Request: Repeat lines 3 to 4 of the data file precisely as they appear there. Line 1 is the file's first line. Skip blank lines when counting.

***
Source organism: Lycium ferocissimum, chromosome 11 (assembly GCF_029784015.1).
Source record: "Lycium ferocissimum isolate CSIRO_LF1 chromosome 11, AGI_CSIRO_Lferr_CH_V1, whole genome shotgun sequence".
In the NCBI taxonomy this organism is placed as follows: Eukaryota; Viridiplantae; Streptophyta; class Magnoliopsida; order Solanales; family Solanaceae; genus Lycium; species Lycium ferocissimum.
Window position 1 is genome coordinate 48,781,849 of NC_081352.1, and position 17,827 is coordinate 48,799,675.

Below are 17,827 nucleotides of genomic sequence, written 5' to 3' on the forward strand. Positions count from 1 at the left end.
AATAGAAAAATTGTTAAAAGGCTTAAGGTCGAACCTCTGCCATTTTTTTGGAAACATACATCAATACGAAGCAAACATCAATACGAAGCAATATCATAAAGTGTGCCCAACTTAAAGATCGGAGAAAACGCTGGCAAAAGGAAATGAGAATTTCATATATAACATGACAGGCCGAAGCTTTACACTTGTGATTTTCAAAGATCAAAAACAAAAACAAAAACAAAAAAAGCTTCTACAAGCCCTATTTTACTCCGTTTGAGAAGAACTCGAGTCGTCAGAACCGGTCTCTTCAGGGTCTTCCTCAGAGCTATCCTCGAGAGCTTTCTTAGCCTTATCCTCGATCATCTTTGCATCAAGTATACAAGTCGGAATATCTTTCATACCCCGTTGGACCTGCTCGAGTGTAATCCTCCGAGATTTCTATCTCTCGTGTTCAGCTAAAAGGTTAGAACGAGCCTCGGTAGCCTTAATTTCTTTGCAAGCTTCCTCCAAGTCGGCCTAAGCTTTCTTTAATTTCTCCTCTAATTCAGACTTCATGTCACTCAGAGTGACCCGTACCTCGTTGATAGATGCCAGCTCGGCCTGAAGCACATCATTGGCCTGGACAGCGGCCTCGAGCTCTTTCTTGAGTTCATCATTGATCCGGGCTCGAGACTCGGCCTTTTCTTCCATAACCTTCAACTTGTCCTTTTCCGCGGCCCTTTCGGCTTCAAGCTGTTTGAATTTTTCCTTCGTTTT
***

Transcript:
In the NCBI taxonomy this organism is placed as follows: Eukaryota; Viridiplantae; Streptophyta; class Magnoliopsida; order Solanales; family Solanaceae; genus Lycium; species Lycium ferocissimum.
Window position 1 is genome coordinate 48,781,849 of NC_081352.1, and position 17,827 is coordinate 48,799,675.